Being good isn’t good enough anymore. Your organization needs to not just match expectations;, you need to exceed customer service expectations. This is why offering “good customer service” could be costing you millions of dollars in unrealized revenue. Because “good” only keeps you out of the doghouse. Good keeps you out of jail. Being merely “good” does nothing to turn customers into lifelong enthusiastic fans of your organization!
And it’s not even always good enough to even exceed expectations – you also need to be different.
You need to stand out from the herd in order to be heard! If you aren’t different in a compelling way from your competitors, then why is anyone going to be loyal to your business?
It’s difficult to imagine any organization that is NOT in the service business. Ultimately, everyone is in the service business and everyone’s job is to provide service to someone. Maybe not service to your external clients or customers, and maybe it’s only service to one or two other people internally, but the reality is, everyone is a service provider.
Creating a service-value mindset starts at the top, and it starts with your culture.
If you treat your employees well, and provide them with great service, guess what they will in turn do with your customers?
Happy customers begin with happy employees.
Engaged, loyal customers begin with engaged, loyal employees.
And, passionate, word-of-mouth marketing begins with great employees because marketing is everything, and everything is marketing.
So here we are again: culture is everything, and everything is culture.
Communication is everything, and everything is communication
If actions speak louder than words, then everything really is communication. Truly open and honest and effective communication in the workplace is the key to, well, pretty much everything.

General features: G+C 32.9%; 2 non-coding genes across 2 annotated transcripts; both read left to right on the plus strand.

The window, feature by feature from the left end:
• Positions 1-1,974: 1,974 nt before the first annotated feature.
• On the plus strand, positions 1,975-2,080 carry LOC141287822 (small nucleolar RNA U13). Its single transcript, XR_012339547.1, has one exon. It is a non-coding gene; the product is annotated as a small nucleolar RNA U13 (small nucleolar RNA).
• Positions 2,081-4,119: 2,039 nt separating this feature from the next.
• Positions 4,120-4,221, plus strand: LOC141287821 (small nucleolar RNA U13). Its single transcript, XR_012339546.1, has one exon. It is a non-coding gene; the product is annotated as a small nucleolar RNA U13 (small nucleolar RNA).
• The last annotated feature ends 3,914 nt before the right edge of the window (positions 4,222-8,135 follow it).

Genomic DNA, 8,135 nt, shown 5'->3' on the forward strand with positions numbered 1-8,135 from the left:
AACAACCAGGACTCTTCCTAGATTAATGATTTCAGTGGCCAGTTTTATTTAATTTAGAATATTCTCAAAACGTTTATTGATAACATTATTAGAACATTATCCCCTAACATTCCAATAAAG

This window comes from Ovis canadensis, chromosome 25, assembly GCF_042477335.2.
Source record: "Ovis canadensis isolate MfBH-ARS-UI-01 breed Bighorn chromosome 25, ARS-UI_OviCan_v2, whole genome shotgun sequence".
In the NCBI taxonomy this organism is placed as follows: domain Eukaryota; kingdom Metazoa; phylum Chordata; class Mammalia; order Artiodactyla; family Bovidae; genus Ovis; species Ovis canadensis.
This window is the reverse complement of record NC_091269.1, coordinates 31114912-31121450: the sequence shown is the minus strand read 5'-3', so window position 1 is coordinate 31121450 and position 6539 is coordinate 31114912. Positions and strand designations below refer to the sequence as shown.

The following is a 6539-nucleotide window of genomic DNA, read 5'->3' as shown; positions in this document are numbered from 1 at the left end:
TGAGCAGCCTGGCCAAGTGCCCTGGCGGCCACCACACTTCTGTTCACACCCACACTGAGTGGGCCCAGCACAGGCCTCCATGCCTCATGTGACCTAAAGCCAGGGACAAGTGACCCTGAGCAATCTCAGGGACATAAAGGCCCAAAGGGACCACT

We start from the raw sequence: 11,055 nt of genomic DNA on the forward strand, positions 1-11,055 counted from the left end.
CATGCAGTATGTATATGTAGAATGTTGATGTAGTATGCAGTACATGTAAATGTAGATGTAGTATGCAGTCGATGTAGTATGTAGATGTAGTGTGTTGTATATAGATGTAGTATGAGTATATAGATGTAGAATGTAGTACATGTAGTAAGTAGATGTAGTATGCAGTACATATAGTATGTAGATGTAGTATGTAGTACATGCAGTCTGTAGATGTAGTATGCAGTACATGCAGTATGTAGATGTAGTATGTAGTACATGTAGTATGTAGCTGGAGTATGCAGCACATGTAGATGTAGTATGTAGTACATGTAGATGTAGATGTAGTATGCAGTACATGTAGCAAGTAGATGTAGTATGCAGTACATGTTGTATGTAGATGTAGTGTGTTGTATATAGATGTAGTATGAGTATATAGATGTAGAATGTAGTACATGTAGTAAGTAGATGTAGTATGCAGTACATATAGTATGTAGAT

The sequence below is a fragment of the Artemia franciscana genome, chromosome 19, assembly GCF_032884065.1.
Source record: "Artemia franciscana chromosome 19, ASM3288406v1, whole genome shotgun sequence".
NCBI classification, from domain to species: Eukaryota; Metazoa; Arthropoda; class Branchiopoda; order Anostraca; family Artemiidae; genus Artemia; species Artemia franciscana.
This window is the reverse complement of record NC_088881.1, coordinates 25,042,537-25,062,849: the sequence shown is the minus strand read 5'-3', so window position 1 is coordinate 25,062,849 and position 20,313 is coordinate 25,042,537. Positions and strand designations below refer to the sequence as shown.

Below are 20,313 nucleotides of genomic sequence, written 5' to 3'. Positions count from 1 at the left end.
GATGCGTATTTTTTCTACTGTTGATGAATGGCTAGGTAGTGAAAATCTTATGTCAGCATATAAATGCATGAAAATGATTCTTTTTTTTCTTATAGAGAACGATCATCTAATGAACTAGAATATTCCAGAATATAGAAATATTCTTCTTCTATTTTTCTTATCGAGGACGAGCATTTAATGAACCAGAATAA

I’ve never, ever heard a person say to me: “I’m just TOO informed about what goes on in my workplace!”
But, of course, it’s not just what you say, it’s how you say things that ultimately matters even more. How people communicate in your workplace is a reflection of your culture and it shapes your culture.
Okay, I’m going to say it again. Culture is everything, and everything is culture.
Ideas are the currency of success, so you really need to be in the business of ideas
To be successful, you need ideas from everyone and everywhere: small ideas for continual improvement, and grand breakthrough ideas (because someone on your team might be working on a better eight- track tape, if you catch my drift).
Ideas don’t just help you thrive, stand out from the herd, make you more money, and make you more competitive – there’s a chicken-and-egg relationship here as well. Asking for and getting ideas from your employees is also one of the most powerful workplace motivators there is.
Ideas inspire and energize people. And, conversely, you need energized and inspired people to come up with those ideas.
How you communicate, the values you live by, and the amount of freedom and fun you instill in your workplace all impact your ability to inspire new ideas.
So (are you sensing a recurring theme here?) . . . culture is everything and everything is culture.